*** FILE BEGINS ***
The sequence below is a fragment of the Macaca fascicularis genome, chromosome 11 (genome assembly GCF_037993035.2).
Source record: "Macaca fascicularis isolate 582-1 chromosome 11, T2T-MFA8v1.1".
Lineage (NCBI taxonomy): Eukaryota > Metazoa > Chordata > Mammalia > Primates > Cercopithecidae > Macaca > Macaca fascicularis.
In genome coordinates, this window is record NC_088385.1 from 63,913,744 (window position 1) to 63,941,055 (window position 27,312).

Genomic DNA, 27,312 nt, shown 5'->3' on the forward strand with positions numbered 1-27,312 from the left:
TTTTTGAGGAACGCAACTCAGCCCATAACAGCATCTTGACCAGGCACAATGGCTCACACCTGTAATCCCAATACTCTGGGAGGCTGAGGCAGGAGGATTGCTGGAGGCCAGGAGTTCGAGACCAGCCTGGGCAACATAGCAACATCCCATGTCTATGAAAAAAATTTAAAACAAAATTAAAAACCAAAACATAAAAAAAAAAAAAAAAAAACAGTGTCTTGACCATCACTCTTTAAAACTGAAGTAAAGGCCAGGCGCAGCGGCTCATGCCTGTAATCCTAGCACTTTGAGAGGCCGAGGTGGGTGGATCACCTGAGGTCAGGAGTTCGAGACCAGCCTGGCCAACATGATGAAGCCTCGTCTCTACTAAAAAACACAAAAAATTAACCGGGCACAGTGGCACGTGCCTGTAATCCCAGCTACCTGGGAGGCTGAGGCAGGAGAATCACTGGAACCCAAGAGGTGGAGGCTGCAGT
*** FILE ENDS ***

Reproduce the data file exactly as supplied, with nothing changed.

The sequence below is a fragment of the Macaca fascicularis genome, chromosome 11 (genome assembly GCF_037993035.2).
Source record: "Macaca fascicularis isolate 582-1 chromosome 11, T2T-MFA8v1.1".
Lineage (NCBI taxonomy): Eukaryota > Metazoa > Chordata > Mammalia > Primates > Cercopithecidae > Macaca > Macaca fascicularis.
In genome coordinates, this window is record NC_088385.1 from 63,913,744 (window position 1) to 63,941,055 (window position 27,312).

Genomic DNA, 27,312 nt, shown 5'->3' on the forward strand with positions numbered 1-27,312 from the left:
TTTTTGAGGAACGCAACTCAGCCCATAACAGCATCTTGACCAGGCACAATGGCTCACACCTGTAATCCCAATACTCTGGGAGGCTGAGGCAGGAGGATTGCTGGAGGCCAGGAGTTCGAGACCAGCCTGGGCAACATAGCAACATCCCATGTCTATGAAAAAAATTTAAAACAAAATTAAAAACCAAAACATAAAAAAAAAAAAAAAAAAACAGTGTCTTGACCATCACTCTTTAAAACTGAAGTAAAGGCCAGGCGCAGCGGCTCATGCCTGTAATCCTAGCACTTTGAGAGGCCGAGGTGGGTGGATCACCTGAGGTCAGGAGTTCGAGACCAGCCTGGCCAACATGATGAAGCCTCGTCTCTACTAAAAAACACAAAAAATTAACCGGGCACAGTGGCACGTGCCTGTAATCCCAGCTACCTGGGAGGCTGAGGCAGGAGAATCACTGGAACCCAAGAGGTGGAGGCTGCAGT